The Republican savior fallen from grace. The tea party saint now shunned by believers. The stories wrote themselves — and once they had, in fact, all been written, reporters went searching for new Rubio angles.
In March 2014, some in the media — including me — spotted glimmers of a comeback narrative after one of Rubio’s speeches went semi-viral on the right. BuzzFeed News published a tick-tock of the game-changing performance: “Behind The Speech That Launched Marco Rubio’s Comeback.”Townhall’s Conn Carroll pronounced his verdict: “Rubio is the 2016 frontrunner again.”
Rubio rode this new wave of media excitement from sixth place to seventh in the national polls.
By November 2014, the prospective presidential candidate was registering just over 4% support, nationally. That month a political analyst declared him the leading contender for the nomination. Business Insider promptly splashed the prediction across its homepage.
This news cycle repeated itself last spring, when Rubio got a bounce from a widely covered campaign kickoff speech that propelled him (briefly) to second place in the polls; and it started again earlier this month. But the candidate has yet to live up to the great expectations of the opinion-makers.
What pundits and reporters really mean when they call Rubio the “frontrunner” is simply that he is the best candidate in the race: the savviest politician, the most impressive performer. Rubio is the Republican who makes the most sense to the political press — and for a candidate like him that could become a problem.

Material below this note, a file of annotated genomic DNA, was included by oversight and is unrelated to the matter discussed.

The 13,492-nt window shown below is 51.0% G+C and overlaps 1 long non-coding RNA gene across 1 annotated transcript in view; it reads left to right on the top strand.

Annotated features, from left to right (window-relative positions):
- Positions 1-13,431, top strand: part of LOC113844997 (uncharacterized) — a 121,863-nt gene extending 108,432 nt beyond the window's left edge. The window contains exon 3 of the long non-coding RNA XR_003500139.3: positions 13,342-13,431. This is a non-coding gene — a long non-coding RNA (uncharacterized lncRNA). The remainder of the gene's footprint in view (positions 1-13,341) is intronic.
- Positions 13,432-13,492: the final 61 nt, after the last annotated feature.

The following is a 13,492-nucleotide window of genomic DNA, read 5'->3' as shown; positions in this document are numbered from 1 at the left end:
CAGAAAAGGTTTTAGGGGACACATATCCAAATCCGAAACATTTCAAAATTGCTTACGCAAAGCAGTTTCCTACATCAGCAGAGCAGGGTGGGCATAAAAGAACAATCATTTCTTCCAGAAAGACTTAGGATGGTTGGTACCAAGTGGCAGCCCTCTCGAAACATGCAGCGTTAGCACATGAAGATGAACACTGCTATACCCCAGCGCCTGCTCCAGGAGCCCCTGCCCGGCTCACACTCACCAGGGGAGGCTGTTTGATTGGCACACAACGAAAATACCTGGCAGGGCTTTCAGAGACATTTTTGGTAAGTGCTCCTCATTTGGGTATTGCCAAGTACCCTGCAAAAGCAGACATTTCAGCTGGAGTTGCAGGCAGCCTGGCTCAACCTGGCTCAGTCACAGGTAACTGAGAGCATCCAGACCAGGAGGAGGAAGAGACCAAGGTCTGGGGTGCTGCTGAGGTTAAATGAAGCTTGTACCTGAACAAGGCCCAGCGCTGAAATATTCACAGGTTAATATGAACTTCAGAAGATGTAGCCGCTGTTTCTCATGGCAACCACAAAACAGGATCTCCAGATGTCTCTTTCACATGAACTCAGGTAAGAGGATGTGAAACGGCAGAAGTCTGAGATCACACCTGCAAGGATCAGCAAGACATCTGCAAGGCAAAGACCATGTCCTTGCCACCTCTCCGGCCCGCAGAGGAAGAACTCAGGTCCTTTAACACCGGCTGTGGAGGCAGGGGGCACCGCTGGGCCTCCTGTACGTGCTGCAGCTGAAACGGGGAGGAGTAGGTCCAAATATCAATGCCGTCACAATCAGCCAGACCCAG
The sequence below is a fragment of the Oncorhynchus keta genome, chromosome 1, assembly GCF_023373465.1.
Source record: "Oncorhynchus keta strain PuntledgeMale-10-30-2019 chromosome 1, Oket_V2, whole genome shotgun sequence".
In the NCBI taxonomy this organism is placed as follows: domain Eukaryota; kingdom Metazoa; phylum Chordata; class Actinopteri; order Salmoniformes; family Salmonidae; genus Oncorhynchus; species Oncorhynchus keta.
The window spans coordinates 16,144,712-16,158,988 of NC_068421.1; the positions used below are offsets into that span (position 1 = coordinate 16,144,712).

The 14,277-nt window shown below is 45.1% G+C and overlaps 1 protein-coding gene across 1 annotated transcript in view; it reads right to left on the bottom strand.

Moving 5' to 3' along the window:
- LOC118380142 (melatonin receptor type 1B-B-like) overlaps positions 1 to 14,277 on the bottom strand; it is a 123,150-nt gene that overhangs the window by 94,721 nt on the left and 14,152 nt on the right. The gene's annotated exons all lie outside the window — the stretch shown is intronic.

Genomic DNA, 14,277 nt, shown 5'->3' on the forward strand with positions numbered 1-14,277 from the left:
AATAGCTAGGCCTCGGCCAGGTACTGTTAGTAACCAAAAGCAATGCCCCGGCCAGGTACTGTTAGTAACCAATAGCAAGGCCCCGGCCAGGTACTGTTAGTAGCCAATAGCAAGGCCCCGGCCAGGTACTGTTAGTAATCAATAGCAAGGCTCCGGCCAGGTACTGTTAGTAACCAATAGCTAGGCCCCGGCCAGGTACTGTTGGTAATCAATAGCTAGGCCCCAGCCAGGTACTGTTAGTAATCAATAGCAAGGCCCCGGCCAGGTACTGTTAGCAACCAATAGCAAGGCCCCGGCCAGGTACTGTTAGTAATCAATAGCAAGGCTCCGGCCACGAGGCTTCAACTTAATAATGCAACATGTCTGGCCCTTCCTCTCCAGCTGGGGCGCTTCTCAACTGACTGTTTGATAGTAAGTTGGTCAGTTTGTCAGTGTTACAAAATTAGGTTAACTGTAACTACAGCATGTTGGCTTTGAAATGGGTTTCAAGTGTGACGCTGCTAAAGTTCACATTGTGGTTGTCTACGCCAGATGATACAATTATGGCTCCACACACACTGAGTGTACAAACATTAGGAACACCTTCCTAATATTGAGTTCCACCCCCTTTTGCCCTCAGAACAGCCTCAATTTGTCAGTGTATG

Chris Christie’s coziness in the Morning Joe greenroom compounded conservatives post-2012 wariness of him, and when scandal struck his administration, many in the online right were content to watch him get devoured by the “liberal media” he so adored. Jon Huntsman’s 2012 candidacy — already marred by organizational failings and a transparent disdain for the Tea Party — was further hampered by his status as a darling of the media elite (and the perception that he enjoyed posing for that splashy Vogue spread a tad too much).
Both Christie and Huntsman either were or signaled to voters they were much less conservative than Rubio, but the more a candidate is doted on by the news media, the more he opens himself up to suspicion from primary voters — and attacks from opportunistic rivals.
This is a lesson Rubio learned once before during the immigration fight of 2013. His willingness to work on a bipartisan immigration overhaul was already seen as a betrayal of conservative orthodoxy — and when the backlash began, his time spent reveling in the adoration of the press made it all the easier for his right-wing critics to dismiss him as a fraud. In one memorable on-air rant, Glenn Beck labeled him a “piece of garbage” who had let himself be hypnotized by the enticements of the powerful and the glamor of media fame.
“He’s not trying to do the right thing,” Beck said at the time. “He’s falling into the power structure.”